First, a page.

DOI/Mexico signing MOU

U.S. Secretary of the Interior Sally Jewell (seated left) and Dr. Eduardo Sojo Garza-Aldape, President, Mexico National Institute of Statistics and Geography (INEGI) (seated right) sign a memorandum of understanding to share land remote sensing data between the United States and Mexico, November 13. Photo credit: Roger Sayre, USGS

Nov 13, 2015 • [Source: Jessica Kershaw (DOI) & A.B. Wade (USGS)] U.S. Secretary of the Interior Sally Jewell, leading the U.S. delegation to the 2015 Ministerial Summit of the Group on Earth Observations (GEO), today signed an agreement with Mexico serving as a regional milestone for international cooperation in using land-surface satellite images for the benefit of effective land use planning and sustainability.

In lead-up to the upcoming international climate talks in Paris, Jewell emphasized the critical importance of data-sharing as a foundation for global action on climate change. The Memorandum of Understanding signed today, for example, will enable Interior’s U.S. Geological Survey (USGS) to give Mexico’s National Institute of Statistics and Geography (INEGI) direct reception of U.S. Landsat 8 satellite data.

Joining Secretary Jewell for the signing and announcement were Eduardo Sojo Garza Aldape, INEGI President, and Carlos Agustin Guerrero Elemen, INEGI Director General of Geography and Environment.

“Science and reliable data need to be at the heart of policy decisions around the globe if we are to tackle climate change and other serious environmental challenges facing our world,” said Secretary Jewell. “It is vital that we share the trusted data that comes from earth observation so citizens, scientists, and political leaders everywhere can most effectively work together to meet these most difficult challenges.”

Secretary Jewell delivered opening remarks today for the GEO 2015 Ministerial Summit focusing on climate data, transparency and highlighted information-sharing among international partners to help countries make informed, sustainable land management decisions in the face of a changing climate. She also led a variety of working sessions designed to produce commitments on open data and transparency, especially as it relates to sound science and information sharing to aid in landscape level planning for development and conservation.

Background on Memorandum of Understanding (MOU)

The U.S. has provided open access to its satellite-derived science and meteorological data for decades. The Department of the Interior and USGS work with the National Aeronautics and Space Administration (NASA) to provide continuous data on the Earth’s land mass, coastal boundaries, and coral reefs through the Landsat series of satellites. The currently operating missions, Landsat 7 and Landsat 8, capture more than 1,200 images of the Earth’s surface each day for U.S. and foreign archives.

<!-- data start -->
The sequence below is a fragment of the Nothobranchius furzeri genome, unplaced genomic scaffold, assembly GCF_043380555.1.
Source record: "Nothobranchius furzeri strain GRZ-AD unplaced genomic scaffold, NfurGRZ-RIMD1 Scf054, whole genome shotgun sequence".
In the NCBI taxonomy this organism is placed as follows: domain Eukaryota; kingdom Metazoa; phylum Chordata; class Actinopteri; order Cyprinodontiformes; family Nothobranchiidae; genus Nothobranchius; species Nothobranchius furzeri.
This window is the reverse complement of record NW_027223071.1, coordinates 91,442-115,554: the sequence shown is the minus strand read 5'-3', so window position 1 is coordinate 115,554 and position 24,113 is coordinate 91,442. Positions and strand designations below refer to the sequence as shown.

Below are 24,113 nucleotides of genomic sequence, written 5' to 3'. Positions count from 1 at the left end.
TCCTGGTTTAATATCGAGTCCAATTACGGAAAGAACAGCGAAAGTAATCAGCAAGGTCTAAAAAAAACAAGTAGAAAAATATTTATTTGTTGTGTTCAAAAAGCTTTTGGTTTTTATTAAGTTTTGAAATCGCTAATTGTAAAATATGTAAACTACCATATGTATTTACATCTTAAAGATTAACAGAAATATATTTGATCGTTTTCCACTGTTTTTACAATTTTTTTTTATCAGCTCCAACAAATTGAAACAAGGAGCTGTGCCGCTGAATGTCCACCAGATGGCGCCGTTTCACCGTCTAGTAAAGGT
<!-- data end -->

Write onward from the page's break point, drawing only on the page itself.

Through the MOU, USGS will program satellites to transmit remote-sensing data to the INEGI ground station, enabling INEGI to capture and process the data into useful images of the landscape. Information derived from such imagery provides a wide variety of societal benefits in areas including agriculture, geology, forestry, education, regional planning, mapping, and global change research. Landsat’s spatial coverage and moderate resolution make it uniquely qualified to study national-, regional-, and global-scale environmental changes.

Discussions with INEGI regarding its interest in a Landsat 8 ground station and the related agreement have been ongoing since mid-2011, but issues with the receiving antenna system in Chetumal led to delays and to other considerations, including a possible site near Mexico City. Recently, internal INEGI decisions have been made to move forward with the L8 ground station in Chetumal once again.

The USGS has authority from the State Department to negotiate with foreign governments and international organizations to conclude multi-mission MOUs for International Cooperator (IC) ground receiving stations.

Since 1972, Landsat missions have been an important component of U.S. foreign policy and science and technology policy. In foreign affairs, the program’s longstanding network of International Cooperators (ICs), which operate numerous ground stations, embodies the United States’ policy of peaceful use of outer space.

Background on GEO

Established in 2005, GEO provides a forum for international coordination of Earth observation assets and strategies. Some 96 nations, the European Commission and 87 international organizations are participating in the current summit. GEO is co-chaired by the United States, China, the European Commission and South Africa. Top priorities for GEO include addressing challenges of agriculture, biodiversity, climate, disasters, ecosystems, energy, health, water and weather.

Further Reading:
+ US, Mexico sign deal on sharing satellite data directly